Among those who submitted statements in defense of Morin and his colleagues was Theo Klein, the former president of the Representative Council of Jewish Institutions in France. A verdict in the case is expected in May.
In Israel’s Ha’aretz newspaper, Foxman has published what he says are “litmus tests to assess when criticism of Israel crosses the line” into anti-Semitism. In a remarkably intolerant passage, he wrote: “First, let me say anti-Zionism is anti-Semitism. There should be no debate about that.” Foxman would like nothing more than to see all discussion of Israel and Zionism come to an end, except within the narrowest of bounds, which he would define. What he and like-minded people refuse to acknowledge is that as long as Israel claims presumptuously that it represents and acts in the name of Jews all over the world, some people will believe it and direct their anger at the community in general. This is wrong and must be fought, but it is to a large extent a result of Israeli actions and propaganda.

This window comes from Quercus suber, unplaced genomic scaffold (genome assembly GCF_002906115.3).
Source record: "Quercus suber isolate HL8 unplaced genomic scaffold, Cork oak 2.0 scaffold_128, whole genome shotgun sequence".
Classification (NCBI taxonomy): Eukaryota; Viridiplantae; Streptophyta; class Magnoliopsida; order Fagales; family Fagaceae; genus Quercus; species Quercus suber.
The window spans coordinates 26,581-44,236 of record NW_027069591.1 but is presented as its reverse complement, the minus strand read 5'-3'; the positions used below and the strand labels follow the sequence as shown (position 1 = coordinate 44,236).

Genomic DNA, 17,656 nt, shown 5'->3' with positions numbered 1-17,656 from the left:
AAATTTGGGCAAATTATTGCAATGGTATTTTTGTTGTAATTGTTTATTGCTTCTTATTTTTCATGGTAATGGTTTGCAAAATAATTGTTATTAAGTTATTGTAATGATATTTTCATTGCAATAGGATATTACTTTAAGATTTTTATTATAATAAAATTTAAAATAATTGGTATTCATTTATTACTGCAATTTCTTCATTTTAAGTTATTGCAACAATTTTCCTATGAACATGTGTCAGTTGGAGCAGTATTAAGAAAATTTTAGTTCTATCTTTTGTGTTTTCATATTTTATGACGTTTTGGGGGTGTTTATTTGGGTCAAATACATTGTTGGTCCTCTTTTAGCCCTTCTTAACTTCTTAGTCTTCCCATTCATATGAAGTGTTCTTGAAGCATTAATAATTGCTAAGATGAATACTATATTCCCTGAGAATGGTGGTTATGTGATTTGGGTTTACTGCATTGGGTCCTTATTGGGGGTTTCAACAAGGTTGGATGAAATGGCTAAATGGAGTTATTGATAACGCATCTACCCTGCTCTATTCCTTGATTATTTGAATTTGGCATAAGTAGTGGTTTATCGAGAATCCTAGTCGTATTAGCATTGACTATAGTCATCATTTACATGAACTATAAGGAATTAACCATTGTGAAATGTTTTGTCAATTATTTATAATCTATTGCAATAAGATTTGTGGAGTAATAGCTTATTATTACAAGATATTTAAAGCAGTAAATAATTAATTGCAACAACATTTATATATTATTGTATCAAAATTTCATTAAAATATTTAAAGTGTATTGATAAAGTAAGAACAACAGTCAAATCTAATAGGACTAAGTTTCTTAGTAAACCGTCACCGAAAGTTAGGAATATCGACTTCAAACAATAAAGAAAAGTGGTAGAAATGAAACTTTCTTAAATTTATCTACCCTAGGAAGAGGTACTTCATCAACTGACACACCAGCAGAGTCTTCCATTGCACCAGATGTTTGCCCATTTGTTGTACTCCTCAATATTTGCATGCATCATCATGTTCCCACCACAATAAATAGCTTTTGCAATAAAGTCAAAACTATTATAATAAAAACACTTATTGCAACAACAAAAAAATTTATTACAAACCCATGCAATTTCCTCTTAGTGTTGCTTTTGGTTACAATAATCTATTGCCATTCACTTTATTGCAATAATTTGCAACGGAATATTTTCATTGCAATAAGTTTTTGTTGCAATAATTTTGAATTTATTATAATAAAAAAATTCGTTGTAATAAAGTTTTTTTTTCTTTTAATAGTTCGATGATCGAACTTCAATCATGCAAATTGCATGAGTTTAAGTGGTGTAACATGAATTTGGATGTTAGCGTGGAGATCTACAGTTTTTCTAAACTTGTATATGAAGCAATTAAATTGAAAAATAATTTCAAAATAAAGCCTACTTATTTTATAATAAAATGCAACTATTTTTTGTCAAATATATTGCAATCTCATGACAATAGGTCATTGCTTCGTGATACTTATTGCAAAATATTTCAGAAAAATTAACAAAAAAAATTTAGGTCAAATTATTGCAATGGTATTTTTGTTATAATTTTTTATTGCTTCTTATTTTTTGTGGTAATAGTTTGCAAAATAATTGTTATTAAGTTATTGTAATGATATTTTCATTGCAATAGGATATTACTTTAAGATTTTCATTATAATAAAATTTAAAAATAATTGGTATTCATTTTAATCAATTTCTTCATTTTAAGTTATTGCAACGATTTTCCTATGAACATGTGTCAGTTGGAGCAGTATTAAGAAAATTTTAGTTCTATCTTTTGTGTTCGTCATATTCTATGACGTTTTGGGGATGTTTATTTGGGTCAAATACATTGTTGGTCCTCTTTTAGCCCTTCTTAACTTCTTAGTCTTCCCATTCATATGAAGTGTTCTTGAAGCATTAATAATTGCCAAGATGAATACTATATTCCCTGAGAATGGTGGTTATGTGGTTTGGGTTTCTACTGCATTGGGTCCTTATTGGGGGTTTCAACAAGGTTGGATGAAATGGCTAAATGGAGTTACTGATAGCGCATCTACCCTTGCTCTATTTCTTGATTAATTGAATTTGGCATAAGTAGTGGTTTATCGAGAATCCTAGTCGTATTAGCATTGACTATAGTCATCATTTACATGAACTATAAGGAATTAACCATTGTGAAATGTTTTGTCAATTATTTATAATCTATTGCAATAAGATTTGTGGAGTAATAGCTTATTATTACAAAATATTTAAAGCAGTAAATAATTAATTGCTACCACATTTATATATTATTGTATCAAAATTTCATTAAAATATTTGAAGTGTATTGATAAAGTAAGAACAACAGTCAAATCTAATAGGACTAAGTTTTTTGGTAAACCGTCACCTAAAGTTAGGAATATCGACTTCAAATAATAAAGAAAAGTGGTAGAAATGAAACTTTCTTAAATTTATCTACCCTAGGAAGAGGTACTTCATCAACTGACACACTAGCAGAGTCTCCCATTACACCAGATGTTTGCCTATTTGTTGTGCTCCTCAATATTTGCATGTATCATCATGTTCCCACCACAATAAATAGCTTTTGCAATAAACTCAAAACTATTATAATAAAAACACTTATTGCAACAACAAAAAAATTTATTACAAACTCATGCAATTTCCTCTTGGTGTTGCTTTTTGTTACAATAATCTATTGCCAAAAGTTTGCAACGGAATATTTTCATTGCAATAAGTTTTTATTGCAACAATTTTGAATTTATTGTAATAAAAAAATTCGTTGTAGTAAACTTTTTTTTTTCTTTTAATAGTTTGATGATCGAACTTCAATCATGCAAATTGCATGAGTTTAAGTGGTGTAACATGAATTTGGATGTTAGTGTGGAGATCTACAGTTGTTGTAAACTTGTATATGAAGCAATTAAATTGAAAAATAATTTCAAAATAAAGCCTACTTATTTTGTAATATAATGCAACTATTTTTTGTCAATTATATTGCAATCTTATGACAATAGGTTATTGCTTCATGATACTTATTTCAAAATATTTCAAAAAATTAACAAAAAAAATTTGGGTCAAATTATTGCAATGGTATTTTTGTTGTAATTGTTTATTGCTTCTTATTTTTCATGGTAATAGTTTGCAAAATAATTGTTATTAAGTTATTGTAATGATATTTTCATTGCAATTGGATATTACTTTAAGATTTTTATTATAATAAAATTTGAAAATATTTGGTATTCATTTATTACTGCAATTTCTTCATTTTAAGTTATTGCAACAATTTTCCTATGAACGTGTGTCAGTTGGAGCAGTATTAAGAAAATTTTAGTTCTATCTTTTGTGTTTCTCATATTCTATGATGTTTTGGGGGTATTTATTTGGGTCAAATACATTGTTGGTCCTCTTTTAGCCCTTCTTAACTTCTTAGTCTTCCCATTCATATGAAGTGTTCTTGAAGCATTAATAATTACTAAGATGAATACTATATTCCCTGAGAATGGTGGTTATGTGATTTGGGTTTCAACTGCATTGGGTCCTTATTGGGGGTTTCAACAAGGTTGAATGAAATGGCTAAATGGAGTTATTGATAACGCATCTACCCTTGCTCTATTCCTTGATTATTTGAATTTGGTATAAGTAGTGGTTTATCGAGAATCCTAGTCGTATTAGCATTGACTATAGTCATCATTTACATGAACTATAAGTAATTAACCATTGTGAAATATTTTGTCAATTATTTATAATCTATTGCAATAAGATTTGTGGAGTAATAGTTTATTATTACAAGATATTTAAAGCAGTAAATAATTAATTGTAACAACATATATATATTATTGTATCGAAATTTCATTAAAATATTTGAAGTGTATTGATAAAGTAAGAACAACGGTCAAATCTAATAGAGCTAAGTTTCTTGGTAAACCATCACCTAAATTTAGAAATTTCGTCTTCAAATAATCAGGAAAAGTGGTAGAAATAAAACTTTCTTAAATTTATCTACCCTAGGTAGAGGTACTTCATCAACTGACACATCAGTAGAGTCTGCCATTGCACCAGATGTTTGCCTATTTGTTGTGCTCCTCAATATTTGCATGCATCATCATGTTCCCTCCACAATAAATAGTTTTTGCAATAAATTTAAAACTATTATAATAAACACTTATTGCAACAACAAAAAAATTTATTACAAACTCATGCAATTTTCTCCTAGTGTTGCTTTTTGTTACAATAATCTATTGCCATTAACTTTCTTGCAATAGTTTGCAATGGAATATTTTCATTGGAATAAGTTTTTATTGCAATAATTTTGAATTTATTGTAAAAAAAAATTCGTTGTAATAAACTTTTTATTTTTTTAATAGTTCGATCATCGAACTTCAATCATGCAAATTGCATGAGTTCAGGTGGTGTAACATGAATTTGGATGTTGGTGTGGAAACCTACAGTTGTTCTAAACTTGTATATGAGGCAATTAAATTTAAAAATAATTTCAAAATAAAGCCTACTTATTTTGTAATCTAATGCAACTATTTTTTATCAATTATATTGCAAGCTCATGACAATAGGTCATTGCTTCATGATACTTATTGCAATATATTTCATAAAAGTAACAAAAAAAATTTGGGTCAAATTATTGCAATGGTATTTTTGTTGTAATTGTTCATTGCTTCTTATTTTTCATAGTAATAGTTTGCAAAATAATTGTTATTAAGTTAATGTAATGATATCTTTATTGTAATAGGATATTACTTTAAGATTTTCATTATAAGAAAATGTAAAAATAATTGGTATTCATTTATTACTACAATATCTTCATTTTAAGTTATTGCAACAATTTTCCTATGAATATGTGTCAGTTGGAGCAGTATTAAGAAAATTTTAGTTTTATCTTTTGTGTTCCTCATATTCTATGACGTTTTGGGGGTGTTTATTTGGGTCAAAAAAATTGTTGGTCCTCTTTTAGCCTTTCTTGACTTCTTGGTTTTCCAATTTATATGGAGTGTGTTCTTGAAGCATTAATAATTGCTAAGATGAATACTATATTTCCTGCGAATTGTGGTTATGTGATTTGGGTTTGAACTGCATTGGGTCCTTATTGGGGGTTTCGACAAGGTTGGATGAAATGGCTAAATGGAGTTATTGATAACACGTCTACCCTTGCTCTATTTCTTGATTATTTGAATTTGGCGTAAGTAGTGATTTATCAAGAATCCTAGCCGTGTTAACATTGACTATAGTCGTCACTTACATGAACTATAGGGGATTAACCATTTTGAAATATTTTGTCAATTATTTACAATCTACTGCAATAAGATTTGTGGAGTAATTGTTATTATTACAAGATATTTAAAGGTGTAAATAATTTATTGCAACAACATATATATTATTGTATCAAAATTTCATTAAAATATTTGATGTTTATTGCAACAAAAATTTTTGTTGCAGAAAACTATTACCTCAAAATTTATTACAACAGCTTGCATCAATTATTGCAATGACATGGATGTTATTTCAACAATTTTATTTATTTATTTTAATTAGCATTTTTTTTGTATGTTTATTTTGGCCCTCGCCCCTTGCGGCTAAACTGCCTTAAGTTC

Efforts in Europe to put an end to debate about Israel’s growing repression of the Palestinians mirror those in the United States, where criticism of Israel is already far less tolerated than even in Israel itself. Similar efforts in Europe are unlikely to succeed as effectively, however, since Europeans are generally better informed than Americans about what is taking place on the ground in Palestinian areas. Nevertheless, Europeans, while acknowledging and fighting real racism, regardless of its victims, should be vigilant that they do not allow cynical campaigns to shape their approach to the century-old Palestinian-Israeli conflict.
Ali Abunimah is a co-founder of The Electronic Intifada. This article was first published in The Daily Star on 16 April 2004.